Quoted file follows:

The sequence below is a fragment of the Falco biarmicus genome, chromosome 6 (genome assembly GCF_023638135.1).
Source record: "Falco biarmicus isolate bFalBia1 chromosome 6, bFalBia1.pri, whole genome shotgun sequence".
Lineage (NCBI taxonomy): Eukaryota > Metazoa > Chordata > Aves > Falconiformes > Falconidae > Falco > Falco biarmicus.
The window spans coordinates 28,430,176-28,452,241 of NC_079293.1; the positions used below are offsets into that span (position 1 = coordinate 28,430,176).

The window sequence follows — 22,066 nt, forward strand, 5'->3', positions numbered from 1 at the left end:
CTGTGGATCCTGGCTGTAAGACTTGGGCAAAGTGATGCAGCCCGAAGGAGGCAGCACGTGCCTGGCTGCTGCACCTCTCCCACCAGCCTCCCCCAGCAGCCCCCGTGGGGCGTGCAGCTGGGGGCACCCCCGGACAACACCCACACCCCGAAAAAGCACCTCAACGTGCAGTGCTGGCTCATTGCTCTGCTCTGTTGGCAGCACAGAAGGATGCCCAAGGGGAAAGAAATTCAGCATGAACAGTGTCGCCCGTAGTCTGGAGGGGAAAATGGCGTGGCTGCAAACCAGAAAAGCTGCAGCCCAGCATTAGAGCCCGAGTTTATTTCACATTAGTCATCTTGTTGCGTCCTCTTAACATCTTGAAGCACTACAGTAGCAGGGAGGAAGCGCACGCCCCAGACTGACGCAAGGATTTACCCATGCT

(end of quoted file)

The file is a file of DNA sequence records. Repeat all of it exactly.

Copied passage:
The sequence below is a fragment of the Falco biarmicus genome, chromosome 6 (genome assembly GCF_023638135.1).
Source record: "Falco biarmicus isolate bFalBia1 chromosome 6, bFalBia1.pri, whole genome shotgun sequence".
Lineage (NCBI taxonomy): Eukaryota > Metazoa > Chordata > Aves > Falconiformes > Falconidae > Falco > Falco biarmicus.
The window spans coordinates 28,430,176-28,452,241 of NC_079293.1; the positions used below are offsets into that span (position 1 = coordinate 28,430,176).

The window sequence follows — 22,066 nt, forward strand, 5'->3', positions numbered from 1 at the left end:
CTGTGGATCCTGGCTGTAAGACTTGGGCAAAGTGATGCAGCCCGAAGGAGGCAGCACGTGCCTGGCTGCTGCACCTCTCCCACCAGCCTCCCCCAGCAGCCCCCGTGGGGCGTGCAGCTGGGGGCACCCCCGGACAACACCCACACCCCGAAAAAGCACCTCAACGTGCAGTGCTGGCTCATTGCTCTGCTCTGTTGGCAGCACAGAAGGATGCCCAAGGGGAAAGAAATTCAGCATGAACAGTGTCGCCCGTAGTCTGGAGGGGAAAATGGCGTGGCTGCAAACCAGAAAAGCTGCAGCCCAGCATTAGAGCCCGAGTTTATTTCACATTAGTCATCTTGTTGCGTCCTCTTAACATCTTGAAGCACTACAGTAGCAGGGAGGAAGCGCACGCCCCAGACTGACGCAAGGATTTACCCATGCT